But now new reports appear to show a rate higher than this. The Toronto study showed that the chance of being hospitalized within a month of the procedure had increased fourfold in less than a decade, and this particular look at some 75,000 electronic records was just for the period 1996-2005.
The source of the sepsis is from the prevalence of antibiotic-resistant strains, owing to our overuse of antibiotics. As Gilbert J. Wise, 78, clinical professor of urology at New York’s Weill Cornell Medical Center told Bloomberg:
“There’s not just smoke, there is a fire. No question. I’m personally aware of two deaths – they’re not mine, thank God – in patients following biopsy. So it can happen. It’s a shame. You do something, there is no cancer, and they die of the procedure.”
“Men most susceptible to harboring resistant bacteria include those who have taken antibiotics in the year before the procedure; who have recently visited countries where resistance is common in the community; and those who work in a hospital or live with someone who does,” said David Bell, a urologist in Halifax, Nova Scotia. “This is a huge issue. This is actually catastrophic.”
--I haven’t reported on this story before, but as a subscriber to Army Times I have seen a ton of articles on men faking war service, claiming unearned medals and such. One who got pretty high in the chain of command was recently let go for wearing medals he hadn’t earned. But now, with the killing of bin Laden by Navy SEALs, imagine how many are going to be tempted to claim they too were SEALs. One U.S. pastor was already exposed as a fraud and it turns out parts of his story were similar to a Steven Seagal movie, Under Siege. One SEAL, Don Shipley, told ABC News that he spent much of his time looking for and challenging SEAL-wannabes, and since the bin Laden operation, the number claiming to be SEALs has “skyrocketed.”
“I can’t even keep up with the amount of fraudulent claims and phony SEALs. Guys who haven’t ever considered doing this are coming out of the woodwork, and we’re nailing them as fast as we can.”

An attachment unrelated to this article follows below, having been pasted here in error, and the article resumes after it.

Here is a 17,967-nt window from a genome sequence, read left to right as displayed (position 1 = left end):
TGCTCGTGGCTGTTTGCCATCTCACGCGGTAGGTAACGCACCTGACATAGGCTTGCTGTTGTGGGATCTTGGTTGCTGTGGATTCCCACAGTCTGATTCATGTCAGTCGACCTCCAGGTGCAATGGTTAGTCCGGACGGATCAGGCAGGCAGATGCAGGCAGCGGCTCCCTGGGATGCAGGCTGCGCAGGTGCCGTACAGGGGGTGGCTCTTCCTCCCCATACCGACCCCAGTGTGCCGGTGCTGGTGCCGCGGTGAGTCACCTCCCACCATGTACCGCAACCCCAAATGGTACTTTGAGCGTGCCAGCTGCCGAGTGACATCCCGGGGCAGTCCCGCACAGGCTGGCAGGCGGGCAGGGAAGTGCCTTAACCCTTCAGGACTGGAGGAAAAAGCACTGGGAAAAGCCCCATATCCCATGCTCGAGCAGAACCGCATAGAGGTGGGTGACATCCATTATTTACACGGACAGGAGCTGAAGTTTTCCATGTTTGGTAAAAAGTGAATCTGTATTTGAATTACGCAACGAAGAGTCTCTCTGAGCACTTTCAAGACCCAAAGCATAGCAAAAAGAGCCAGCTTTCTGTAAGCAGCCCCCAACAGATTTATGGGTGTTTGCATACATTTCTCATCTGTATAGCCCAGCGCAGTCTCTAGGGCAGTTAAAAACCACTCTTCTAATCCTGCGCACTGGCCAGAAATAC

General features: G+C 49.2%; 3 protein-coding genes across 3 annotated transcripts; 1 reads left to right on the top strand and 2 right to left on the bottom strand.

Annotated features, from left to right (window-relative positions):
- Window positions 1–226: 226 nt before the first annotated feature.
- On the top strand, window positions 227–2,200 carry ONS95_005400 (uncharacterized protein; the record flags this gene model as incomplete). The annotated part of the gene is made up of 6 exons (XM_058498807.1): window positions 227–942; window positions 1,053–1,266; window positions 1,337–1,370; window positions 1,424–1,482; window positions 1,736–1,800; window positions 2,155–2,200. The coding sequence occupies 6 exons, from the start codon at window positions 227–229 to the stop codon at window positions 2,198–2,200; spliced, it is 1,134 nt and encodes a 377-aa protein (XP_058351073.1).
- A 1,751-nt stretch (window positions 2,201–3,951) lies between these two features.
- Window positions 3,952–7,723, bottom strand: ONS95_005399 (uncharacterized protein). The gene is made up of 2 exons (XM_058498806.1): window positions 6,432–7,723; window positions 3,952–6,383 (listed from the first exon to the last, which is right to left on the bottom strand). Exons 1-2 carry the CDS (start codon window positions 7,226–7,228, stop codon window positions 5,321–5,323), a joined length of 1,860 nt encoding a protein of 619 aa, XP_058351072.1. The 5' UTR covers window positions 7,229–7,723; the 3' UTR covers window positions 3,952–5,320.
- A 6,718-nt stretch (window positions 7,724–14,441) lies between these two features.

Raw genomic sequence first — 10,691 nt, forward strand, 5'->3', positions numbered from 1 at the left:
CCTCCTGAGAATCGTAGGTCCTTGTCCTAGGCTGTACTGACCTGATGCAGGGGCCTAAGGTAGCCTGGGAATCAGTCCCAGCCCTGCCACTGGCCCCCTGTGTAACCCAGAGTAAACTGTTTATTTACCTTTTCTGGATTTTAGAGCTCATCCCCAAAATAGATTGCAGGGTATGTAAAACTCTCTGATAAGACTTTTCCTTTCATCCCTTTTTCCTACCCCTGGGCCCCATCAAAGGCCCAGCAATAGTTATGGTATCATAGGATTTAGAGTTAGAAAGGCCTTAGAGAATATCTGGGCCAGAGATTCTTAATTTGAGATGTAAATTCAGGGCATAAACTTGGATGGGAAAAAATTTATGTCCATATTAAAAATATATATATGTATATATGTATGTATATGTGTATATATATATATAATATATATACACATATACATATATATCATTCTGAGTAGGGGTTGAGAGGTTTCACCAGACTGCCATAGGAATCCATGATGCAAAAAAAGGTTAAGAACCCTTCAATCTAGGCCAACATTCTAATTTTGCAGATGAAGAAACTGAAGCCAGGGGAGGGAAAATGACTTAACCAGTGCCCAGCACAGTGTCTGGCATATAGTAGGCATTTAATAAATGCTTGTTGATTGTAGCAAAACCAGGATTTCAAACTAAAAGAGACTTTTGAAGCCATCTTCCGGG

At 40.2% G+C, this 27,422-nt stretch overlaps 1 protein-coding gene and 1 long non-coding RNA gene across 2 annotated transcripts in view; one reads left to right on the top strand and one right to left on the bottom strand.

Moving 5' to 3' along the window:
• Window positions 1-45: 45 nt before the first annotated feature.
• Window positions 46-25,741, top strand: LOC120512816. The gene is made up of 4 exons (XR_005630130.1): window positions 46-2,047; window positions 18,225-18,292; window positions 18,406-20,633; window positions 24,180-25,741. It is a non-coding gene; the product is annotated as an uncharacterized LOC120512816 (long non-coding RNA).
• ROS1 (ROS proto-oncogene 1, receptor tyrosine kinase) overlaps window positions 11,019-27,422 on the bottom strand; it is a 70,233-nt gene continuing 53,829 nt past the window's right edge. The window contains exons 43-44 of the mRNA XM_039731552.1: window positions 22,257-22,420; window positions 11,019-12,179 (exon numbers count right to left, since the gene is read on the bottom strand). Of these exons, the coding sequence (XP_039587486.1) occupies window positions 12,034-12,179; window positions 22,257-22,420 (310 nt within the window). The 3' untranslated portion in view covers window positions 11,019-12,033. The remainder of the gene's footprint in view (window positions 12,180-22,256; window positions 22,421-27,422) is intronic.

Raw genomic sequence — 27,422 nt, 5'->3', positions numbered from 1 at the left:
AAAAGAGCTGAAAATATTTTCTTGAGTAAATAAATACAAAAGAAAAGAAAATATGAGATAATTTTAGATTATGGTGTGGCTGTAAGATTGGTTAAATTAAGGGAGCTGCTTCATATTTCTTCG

Another retired SEAL, Larry Bailey, told the Associated Press that he and his friends have exposed “35,000 phonies through the years.”
“There were about 500 SEALs that operated in Vietnam, and I’ve met all 20,000 of them,” joked another, Steve Waterman.
Currently there are about 2,500 SEALs on active duty.
--A military study finds that troop morale in Afghanistan continues to deteriorate. As reported by Gregg Zoroya of USA TODAY:
“The report says the decline in individual morale is significant: 46.5% of troops said they had medium, high or very high morale, compared with 65.7% who said that in 2005.”
Gen. Peter Chiarelli, Army vice chief of staff, who has focused on combat stress, says:
“We’re an Army that’s in uncharted territory here. We have never fought for this long with an all-volunteer force that’s 1% of the population.”
--Finally, one my favorite figures, George Will, turned 70 the other day and talked about the milestone in his Washington Post column.
“To be 70 is to have escaped the disagreeable fate of dying young….
“To be 70 is to have seen the nation put away the almost casual cruelty of racial segregation…
“To be 70 is to have been born shortly before Pearl Harbor, to have lived through the war that was already then raging, and the Cold War, and to have arrived at the sunny uplands of today. Yes, of course, man is still, and ever will be, born into trouble, as the sparks fly upward. But never before in the human story has the risk of death by violence been smaller for such a large portion of humanity….